We could argue till the monkeys finally type out Hamlet
about whether or not the so-called Confessional Poets--Robert Lowell
, Sylvia Plath
, Anne Sexton
, et al--deserve
that title, and whether or not they are to blame for the widespread notion that the writing of poetry is primarily a therapeutic endeavor practiced by angry and/or melancholic adolescents, and those who want “to get in touch with their true feelings.” Don’t get me wrong here --I’m all in favor of folks getting in touch with their feelings (just not before 10am on weekends), and I’m currently working on my third decade as an angry and/or melancholic adolescent. It’s just that even a cursory look at the best poetry of the last fifty years shows that there is a lot more going on out there than endless purging of poets’ wounded psyches
I would argue that the poets we group together as the Confessionals were in part reacting to the modernist tendency to bury the self under layer upon layer of artifice. Lowell, Plath and others were trying to write closer to the bone, to bring an urgency and immediacy into the discourse that had been missing for some time. One of their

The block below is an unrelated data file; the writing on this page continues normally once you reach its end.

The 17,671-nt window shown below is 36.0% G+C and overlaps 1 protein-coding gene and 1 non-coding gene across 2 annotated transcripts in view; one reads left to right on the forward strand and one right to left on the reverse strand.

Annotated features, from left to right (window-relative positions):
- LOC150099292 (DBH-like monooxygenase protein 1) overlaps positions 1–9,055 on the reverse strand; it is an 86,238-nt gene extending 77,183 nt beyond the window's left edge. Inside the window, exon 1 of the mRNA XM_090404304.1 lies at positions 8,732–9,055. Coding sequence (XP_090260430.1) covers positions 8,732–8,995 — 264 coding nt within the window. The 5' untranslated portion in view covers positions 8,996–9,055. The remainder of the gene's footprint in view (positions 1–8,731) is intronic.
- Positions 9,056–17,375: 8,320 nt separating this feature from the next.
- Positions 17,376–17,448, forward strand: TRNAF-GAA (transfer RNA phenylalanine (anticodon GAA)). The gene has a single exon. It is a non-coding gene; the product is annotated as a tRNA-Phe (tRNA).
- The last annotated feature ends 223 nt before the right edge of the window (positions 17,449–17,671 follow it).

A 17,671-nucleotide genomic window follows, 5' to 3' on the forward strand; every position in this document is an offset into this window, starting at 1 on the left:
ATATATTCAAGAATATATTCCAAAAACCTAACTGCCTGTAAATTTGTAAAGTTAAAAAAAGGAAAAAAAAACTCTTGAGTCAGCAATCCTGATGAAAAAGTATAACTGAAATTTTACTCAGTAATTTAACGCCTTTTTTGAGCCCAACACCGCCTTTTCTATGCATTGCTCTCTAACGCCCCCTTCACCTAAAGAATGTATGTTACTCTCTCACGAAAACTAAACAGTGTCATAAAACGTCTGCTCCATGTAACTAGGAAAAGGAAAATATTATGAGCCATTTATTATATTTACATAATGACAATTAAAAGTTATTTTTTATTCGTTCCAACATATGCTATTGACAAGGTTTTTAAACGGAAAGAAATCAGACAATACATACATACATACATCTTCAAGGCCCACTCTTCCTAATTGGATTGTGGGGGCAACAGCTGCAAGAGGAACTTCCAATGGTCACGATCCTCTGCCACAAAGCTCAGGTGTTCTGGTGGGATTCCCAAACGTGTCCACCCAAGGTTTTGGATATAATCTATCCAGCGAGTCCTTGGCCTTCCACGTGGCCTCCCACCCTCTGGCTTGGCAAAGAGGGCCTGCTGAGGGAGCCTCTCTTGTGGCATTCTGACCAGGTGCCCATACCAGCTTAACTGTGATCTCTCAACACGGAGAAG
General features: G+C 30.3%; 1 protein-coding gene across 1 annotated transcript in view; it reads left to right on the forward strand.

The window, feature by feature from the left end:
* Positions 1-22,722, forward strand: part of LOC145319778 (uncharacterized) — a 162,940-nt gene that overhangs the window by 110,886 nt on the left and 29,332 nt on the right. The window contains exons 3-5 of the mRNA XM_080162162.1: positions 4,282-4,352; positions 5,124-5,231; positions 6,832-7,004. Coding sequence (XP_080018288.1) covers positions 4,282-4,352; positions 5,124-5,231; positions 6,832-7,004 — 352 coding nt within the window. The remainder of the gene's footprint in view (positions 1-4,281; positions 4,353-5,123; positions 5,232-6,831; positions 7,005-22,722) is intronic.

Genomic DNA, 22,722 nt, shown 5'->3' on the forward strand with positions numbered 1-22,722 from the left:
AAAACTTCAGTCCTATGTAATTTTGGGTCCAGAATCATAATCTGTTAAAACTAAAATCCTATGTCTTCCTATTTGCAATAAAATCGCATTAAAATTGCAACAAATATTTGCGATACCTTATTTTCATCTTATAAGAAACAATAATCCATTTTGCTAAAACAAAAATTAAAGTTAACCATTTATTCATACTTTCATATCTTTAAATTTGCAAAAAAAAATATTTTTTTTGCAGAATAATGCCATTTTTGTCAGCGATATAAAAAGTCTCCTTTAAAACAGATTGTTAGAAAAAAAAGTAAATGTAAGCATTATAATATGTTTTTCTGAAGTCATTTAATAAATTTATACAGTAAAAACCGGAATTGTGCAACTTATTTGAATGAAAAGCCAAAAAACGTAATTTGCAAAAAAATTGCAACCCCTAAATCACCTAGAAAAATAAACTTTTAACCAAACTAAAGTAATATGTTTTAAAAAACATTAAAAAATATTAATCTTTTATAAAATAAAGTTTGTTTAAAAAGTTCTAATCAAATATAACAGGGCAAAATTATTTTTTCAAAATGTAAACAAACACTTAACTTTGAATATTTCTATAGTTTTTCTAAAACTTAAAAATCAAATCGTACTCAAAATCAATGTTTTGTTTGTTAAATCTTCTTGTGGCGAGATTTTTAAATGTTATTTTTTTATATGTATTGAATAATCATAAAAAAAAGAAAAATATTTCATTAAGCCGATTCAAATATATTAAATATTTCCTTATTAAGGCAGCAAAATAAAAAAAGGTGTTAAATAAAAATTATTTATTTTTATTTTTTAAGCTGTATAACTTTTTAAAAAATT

methods was to use their own messy personal lives as material. But this was only one
of their strategies, and none of their work can be read as straight autobiography. And that, I think, is my point here: in reading the Confessionals, we tend to get bogged down in trying to read the poets’ lives into the poems—especially in the cases of Plath and Sexton who were so seductively and glamorously tragic. When we do this, we miss a lot of what is so brilliant in their art.
These poets may not be your cup of meat, but they are never boring, and they’re all capable of lines that, as my old friend Emily says, make you “feel…like the top of [your] head was taken off.” (and if it’s good enough for Em,’ it’s good enough for me).
The Colossus and Other Poems -
Plath's first collection. Read this after Ariel
. These polished, almost pretty poems seem a world away from her later writing.
- Gwyneth as Sylvia, the newest James Bond (Daniel Craig) as her husband and fellow poet Ted Hughes.
- Hughes' last collection and the one in which he most forthrightly deals with his relationship with Sylvia.
Audiocassette - Sexton reads some of her better known poems.
/ Robert Lowell - At almost 1200 pages, it's big enough to stun an ox, but well worth a browse.
As always, if you have any comments, suggestions or bones to pick, drop me a line. (iambic pentameter not necessary)